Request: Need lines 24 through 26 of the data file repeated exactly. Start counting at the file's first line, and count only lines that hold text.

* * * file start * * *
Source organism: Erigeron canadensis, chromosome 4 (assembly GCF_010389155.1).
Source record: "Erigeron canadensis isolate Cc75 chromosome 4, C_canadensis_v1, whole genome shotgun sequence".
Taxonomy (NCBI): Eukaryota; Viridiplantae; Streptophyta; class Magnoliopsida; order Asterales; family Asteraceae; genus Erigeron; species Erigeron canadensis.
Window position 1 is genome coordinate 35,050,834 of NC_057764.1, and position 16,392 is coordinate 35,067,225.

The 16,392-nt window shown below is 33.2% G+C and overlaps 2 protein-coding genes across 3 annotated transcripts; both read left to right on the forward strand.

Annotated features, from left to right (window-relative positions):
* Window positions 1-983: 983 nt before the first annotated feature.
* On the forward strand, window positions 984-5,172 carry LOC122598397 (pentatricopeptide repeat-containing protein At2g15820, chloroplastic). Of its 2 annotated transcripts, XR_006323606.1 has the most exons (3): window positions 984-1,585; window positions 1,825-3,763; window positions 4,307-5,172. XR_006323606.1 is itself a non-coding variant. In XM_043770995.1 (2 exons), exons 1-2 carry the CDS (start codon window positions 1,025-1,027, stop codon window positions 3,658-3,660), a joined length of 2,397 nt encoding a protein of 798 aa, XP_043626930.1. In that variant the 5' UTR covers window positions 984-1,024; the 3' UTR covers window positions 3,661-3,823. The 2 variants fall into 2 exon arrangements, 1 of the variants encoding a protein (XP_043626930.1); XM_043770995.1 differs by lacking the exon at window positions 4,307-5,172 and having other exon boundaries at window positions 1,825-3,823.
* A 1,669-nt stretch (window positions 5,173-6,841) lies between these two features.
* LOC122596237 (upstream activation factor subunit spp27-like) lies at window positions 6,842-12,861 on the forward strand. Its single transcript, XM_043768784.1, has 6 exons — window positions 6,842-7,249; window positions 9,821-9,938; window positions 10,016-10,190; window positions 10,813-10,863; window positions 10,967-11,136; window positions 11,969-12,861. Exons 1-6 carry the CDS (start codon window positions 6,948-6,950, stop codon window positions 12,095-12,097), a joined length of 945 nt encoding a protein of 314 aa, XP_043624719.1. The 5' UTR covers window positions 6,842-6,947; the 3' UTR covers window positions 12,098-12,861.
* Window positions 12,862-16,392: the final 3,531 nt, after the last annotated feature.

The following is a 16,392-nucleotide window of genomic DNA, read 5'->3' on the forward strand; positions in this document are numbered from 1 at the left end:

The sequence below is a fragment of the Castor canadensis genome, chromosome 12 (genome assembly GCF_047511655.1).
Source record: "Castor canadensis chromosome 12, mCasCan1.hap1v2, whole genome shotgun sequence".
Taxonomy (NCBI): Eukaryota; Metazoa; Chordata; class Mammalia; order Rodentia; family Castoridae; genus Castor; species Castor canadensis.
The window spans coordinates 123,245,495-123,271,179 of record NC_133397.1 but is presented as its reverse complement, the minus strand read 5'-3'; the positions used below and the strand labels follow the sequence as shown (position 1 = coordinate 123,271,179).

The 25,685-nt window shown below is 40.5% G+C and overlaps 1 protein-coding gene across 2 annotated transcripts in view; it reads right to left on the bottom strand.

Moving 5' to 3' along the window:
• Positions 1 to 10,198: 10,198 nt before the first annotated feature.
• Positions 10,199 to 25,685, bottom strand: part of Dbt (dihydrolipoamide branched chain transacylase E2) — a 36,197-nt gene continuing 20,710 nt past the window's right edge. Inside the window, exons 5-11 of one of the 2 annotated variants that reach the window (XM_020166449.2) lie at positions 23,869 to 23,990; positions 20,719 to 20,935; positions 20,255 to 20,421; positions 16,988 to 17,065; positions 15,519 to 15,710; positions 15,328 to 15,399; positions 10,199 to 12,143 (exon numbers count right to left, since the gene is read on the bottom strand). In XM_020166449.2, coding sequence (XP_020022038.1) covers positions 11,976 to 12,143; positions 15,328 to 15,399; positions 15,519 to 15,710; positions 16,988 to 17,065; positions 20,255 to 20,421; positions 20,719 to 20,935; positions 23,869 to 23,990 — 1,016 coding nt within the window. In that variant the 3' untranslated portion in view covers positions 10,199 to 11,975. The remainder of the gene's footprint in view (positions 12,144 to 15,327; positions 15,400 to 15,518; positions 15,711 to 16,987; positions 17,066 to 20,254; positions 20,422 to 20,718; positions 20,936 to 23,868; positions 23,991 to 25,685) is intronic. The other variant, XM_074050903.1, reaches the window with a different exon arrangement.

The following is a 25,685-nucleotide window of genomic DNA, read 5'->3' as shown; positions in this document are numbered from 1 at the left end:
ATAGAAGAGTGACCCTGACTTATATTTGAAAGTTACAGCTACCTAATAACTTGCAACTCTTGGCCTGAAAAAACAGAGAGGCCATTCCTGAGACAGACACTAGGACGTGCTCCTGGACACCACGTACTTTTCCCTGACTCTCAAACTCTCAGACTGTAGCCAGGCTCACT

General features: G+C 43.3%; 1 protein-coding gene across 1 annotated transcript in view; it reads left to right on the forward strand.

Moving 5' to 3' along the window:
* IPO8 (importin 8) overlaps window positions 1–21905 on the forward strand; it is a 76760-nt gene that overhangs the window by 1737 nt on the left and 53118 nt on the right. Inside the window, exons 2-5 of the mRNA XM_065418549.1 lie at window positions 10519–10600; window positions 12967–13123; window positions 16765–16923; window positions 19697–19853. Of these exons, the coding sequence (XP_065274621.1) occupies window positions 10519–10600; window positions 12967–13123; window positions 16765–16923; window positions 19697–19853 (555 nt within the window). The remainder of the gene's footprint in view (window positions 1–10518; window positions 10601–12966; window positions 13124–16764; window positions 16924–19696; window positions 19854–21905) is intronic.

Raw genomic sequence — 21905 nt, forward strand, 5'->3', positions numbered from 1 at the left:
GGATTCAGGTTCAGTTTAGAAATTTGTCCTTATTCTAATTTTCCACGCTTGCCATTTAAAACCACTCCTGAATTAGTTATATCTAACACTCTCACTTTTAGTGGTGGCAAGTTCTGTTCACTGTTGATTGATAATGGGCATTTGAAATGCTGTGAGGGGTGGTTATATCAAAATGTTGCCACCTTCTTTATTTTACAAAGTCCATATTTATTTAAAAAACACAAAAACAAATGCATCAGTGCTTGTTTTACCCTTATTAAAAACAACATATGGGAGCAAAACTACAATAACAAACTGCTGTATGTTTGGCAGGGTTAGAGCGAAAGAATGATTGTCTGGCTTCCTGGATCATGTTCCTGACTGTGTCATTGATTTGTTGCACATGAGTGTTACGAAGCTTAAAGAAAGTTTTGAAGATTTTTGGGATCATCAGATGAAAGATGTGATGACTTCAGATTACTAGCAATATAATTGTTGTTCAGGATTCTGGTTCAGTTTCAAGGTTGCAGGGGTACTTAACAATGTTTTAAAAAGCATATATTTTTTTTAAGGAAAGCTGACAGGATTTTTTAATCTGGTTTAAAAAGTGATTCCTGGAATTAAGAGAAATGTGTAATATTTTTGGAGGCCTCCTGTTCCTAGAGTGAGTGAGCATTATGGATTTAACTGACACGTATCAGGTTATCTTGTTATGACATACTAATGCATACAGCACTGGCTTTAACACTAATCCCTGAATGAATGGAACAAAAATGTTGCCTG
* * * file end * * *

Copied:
Moving 5' to 3' along the window:
* IPO8 (importin 8) overlaps window positions 1–21905 on the forward strand; it is a 76760-nt gene that overhangs the window by 1737 nt on the left and 53118 nt on the right. Inside the window, exons 2-5 of the mRNA XM_065418549.1 lie at window positions 10519–10600; window positions 12967–13123; window positions 16765–16923; window positions 19697–19853. Of these exons, the coding sequence (XP_065274621.1) occupies window positions 10519–10600; window positions 12967–13123; window positions 16765–16923; window positions 19697–19853 (555 nt within the window). The remainder of the gene's footprint in view (window positions 1–10518; window positions 10601–12966; window positions 13124–16764; window positions 16924–19696; window positions 19854–21905) is intronic.

Raw genomic sequence — 21905 nt, forward strand, 5'->3', positions numbered from 1 at the left: